Hardscape projects, especially outdoor living areas, have become a popular aspect of landscape design. These projects include seating walls, fire pits and fireplaces, outdoor kitchens, and water features. Lighting is a big part of these projects, and several different landscape lighting fixtures and lighting design techniques can be used effectively in these applications.
Paver lights and driveway beacons. Paver lights and driveway pucks allow for good traverse lighting, especially if there are elevation changes on a property. Paver lights are generally available in most common paver sizes. These fixtures usually consist of a box the size of the paver with a light source and a translucent lens. Colored lamps and lenses can be added for holiday accents. I often specify these types of fixtures for sloping driveways. They provide a nice “runway” effect and are great choices for contemporary-style landscapes.
Driveway beacons are installed on the sides of driveways facing the center. They can be installed in a triangular pattern or directly across from each other. The light beams normally produce a “V” or half-moon pattern on the driveway. Beacon fixtures are available in surface-mount and well-light versions. Surface-mount types can be installed directly to pavers before being set in sand or concrete. Well-light styles come with different kinds of slotted tops in brass or aluminum. Like sprinkler heads, the slots have quarter-, half- and full-circle openings.
It’s important to order extra lead wire for these types of fixtures. Core out a ¾- or 1-inch hole behind them where you can coil up a repair loop in case the fixture ever needs to be fixed or replaced.
Step and bar lights. Almost every outdoor lighting manufacturer offers louvered step lights and under-cap step lights. These provide great downlighting effects and increase safety by revealing the length and depth of a step. Louvered step lights aren’t really step lights; they were originally designed for walls.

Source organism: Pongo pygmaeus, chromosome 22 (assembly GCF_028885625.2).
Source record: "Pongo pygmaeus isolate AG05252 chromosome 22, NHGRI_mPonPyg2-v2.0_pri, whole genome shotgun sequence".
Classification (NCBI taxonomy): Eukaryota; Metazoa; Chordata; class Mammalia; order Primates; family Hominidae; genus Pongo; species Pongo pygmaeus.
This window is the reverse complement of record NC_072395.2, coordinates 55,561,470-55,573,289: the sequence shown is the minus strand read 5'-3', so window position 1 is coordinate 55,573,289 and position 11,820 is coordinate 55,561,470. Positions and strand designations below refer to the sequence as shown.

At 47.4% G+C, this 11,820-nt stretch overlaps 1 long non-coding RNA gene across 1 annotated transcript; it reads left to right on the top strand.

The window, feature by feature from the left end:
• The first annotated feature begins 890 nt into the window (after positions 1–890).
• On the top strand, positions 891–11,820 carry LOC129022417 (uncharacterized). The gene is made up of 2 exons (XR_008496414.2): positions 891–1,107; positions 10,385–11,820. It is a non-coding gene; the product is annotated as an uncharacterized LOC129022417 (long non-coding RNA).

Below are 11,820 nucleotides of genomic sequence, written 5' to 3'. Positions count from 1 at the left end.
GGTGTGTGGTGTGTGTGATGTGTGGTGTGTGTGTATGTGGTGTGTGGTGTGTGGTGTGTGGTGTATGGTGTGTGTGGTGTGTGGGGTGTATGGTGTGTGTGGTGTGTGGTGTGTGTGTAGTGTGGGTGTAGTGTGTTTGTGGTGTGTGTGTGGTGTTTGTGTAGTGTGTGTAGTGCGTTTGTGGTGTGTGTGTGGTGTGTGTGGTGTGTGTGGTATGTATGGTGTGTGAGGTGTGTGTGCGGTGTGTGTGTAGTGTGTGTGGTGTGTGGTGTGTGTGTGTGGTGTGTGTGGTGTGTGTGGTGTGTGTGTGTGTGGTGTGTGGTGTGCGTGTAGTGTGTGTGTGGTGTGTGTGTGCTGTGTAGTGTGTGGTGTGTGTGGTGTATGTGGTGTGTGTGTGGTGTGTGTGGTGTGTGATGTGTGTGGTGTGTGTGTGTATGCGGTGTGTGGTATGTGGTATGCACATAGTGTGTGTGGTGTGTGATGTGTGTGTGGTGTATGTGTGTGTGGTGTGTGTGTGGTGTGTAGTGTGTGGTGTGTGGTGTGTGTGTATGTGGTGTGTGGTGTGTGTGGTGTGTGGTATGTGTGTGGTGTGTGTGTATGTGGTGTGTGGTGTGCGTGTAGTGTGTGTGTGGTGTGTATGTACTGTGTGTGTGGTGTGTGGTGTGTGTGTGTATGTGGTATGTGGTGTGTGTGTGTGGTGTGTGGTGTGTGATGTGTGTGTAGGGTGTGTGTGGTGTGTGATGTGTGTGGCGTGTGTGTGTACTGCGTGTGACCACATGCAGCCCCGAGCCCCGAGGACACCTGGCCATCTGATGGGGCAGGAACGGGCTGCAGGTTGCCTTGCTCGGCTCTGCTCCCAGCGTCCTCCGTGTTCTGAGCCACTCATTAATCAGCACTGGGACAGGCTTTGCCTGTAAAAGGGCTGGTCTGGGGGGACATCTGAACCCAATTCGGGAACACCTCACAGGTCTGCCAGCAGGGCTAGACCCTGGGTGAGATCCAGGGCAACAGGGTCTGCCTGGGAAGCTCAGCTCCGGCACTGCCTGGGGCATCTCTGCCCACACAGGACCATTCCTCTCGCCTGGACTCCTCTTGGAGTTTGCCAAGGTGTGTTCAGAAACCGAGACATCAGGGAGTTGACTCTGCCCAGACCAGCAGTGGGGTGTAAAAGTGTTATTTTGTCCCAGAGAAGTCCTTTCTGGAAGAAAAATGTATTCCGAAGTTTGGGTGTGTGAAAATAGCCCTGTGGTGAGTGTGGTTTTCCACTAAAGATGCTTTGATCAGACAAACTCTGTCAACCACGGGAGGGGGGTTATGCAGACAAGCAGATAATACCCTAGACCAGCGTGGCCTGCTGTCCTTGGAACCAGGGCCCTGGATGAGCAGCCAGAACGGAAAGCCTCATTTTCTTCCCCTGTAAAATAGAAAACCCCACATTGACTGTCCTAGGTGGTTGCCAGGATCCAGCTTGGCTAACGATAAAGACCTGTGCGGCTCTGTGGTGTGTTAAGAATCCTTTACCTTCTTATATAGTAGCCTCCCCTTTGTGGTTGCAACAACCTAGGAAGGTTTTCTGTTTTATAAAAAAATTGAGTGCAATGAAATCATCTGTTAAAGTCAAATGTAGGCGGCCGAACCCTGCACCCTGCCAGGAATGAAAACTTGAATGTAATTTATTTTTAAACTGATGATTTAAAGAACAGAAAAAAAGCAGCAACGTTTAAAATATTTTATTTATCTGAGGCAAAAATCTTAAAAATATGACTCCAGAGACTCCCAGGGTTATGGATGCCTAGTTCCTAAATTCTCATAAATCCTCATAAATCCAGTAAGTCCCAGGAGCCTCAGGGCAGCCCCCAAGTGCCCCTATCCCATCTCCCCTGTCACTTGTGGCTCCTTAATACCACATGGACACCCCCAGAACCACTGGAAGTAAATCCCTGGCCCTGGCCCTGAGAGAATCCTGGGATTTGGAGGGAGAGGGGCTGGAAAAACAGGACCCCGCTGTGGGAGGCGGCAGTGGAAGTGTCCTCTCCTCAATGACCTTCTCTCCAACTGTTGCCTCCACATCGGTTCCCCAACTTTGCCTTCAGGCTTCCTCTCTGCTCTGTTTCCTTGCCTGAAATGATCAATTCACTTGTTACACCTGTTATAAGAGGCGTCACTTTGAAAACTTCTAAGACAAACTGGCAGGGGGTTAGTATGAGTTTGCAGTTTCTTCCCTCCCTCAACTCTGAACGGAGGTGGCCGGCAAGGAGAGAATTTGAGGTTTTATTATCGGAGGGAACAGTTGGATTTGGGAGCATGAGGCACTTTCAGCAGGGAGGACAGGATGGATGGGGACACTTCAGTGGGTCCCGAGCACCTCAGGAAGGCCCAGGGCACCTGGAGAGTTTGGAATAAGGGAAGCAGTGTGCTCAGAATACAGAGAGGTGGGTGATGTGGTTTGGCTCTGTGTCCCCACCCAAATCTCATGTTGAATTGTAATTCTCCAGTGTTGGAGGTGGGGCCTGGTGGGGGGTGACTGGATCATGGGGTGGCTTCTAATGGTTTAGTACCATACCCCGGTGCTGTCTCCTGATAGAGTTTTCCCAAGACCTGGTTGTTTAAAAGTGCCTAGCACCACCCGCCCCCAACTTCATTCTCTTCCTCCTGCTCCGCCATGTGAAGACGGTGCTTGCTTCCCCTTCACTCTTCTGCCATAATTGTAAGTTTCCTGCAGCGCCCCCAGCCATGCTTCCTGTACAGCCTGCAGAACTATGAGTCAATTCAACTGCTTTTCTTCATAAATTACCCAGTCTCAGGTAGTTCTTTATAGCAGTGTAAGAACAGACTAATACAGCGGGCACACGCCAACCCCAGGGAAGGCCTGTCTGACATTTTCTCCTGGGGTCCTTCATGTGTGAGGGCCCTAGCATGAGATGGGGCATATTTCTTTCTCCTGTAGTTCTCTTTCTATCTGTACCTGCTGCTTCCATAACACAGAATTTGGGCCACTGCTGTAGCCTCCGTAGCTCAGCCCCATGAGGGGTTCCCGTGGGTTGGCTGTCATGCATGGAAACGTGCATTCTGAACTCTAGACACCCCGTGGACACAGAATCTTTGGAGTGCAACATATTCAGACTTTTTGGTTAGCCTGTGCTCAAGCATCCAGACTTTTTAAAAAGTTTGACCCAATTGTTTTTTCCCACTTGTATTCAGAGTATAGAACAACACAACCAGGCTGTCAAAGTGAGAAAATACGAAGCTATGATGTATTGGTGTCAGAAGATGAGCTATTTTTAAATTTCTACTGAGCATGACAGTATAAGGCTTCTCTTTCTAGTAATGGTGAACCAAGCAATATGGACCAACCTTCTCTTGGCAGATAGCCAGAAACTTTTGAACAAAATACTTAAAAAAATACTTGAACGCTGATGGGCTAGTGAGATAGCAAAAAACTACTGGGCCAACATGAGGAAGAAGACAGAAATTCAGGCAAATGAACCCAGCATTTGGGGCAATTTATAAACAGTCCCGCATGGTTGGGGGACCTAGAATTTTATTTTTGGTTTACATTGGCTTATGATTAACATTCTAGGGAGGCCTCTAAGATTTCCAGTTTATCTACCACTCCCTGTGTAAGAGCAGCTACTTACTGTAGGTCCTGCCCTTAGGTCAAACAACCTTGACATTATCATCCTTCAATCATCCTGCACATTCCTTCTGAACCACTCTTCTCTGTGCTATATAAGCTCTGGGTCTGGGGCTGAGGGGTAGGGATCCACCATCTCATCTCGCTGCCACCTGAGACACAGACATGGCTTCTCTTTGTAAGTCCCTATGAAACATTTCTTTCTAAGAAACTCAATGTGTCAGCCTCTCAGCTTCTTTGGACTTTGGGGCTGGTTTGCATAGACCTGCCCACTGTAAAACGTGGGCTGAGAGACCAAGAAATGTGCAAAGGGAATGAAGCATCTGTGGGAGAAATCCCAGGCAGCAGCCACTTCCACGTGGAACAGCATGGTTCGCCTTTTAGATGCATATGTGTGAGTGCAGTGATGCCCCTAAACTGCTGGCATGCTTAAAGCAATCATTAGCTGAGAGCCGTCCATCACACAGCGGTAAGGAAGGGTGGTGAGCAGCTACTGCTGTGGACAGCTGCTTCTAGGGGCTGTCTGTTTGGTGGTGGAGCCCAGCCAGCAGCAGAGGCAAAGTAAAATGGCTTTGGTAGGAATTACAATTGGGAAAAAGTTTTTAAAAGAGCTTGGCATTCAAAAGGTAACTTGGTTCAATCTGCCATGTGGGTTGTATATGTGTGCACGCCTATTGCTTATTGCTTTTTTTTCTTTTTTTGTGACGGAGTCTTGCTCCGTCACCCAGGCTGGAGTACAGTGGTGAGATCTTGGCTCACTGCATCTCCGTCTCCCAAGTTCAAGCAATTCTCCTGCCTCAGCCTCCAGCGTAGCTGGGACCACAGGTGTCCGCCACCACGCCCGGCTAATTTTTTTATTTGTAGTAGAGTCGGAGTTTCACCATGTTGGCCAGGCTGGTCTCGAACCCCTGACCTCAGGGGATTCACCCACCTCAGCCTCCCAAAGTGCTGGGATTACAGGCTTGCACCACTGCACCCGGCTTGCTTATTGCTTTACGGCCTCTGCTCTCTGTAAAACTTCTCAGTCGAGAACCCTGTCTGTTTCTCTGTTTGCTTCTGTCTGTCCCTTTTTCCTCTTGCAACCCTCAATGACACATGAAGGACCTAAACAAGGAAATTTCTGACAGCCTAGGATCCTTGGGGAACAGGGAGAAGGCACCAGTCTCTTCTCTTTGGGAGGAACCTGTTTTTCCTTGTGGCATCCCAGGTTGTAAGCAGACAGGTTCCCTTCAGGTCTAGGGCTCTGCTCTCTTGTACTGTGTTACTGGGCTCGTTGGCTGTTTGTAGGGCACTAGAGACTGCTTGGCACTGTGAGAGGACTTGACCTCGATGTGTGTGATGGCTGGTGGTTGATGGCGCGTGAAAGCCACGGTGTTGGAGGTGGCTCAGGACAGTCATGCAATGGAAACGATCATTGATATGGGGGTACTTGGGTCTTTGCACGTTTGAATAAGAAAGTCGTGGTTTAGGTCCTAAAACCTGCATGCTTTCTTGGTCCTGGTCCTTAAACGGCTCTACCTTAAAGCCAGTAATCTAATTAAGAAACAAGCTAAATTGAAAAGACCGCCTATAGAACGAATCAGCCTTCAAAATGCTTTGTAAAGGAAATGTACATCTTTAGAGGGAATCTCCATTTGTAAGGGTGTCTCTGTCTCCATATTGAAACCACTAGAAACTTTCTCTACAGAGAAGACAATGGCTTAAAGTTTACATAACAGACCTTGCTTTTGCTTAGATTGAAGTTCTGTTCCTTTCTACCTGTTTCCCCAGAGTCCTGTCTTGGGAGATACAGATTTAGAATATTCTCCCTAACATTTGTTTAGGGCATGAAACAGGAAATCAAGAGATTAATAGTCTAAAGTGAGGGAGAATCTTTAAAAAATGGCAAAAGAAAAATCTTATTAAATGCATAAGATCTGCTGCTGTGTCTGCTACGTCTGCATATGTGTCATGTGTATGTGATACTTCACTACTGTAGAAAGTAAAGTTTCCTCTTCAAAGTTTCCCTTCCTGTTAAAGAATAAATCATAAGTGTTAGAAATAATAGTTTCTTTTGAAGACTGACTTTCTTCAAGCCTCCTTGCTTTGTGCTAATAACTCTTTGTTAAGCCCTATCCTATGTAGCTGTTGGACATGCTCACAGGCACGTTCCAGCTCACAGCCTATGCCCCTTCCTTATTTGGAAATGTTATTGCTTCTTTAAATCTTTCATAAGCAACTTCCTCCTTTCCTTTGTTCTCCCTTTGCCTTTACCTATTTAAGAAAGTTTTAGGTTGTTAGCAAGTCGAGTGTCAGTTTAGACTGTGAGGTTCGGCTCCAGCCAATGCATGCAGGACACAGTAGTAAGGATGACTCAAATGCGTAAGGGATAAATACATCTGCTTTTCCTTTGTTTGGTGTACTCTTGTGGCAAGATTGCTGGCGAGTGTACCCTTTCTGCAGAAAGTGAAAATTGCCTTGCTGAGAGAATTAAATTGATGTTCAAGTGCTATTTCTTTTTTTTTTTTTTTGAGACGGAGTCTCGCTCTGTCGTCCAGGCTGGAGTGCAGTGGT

These very common fixtures are often used incorrectly. When installed on the face of a step, there’s always a chance of the front plate and lens becoming damaged by being kicked. If the louver and lens are damaged, it can result in terrible glare from the exposed light source, thus defeating the whole purpose of having them.
Under-cap step lights come equipped with a mounting plate and light source. A common method for installing these in a seat wall is to use an angle grinder to cut a slot across the top of the wall before adding the cap stone. The light wire is then laid into the slot and the cap stone is installed. Again, it’s a good practice to leave some extra wire behind to ease a future repair or replacement. Cut a 1-inch-wide, ¼-inch-deep slot through the brick or concrete base. Make a figure-eight loop with the cable 1 inch behind the entry of the fixture and lay it in the slot, and then install the cap stone.
Tape and strip lights. Tape and strip lights have become very popular accents for hardscape elements, as they provide a seamless lighting effect on steps and concrete seat walls. Mounting a tape light is a fairly simple process; just peel off the paper to expose the adhesive backing, then apply it under a counter or on a lip of a wall.
Strip lights do not come with adhesive backs; they’re normally mounted with construction adhesive or in an aluminum channel. Both tape and strip lights are available with fittings that allow for corners, power feeds, couplers and end caps. Because they’re being mounted outdoors, it’s important to choose products with a minimum IP rating of 65. This means they’re dustproof and can be hit by water jets at any angle.
The good news is that hardscape projects seem to be one of the line items that are rarely cut from landscape budgets, so be sure to make them part of your service offerings. Adding lighting to hardscapes adds warmth and helps make outdoor living environments even cozier and more inviting.
Kevin Smith is the national technical support and trainer at Brilliance LED LLC, Carefree, Arizona, and can be reached at firstname.lastname@example.org.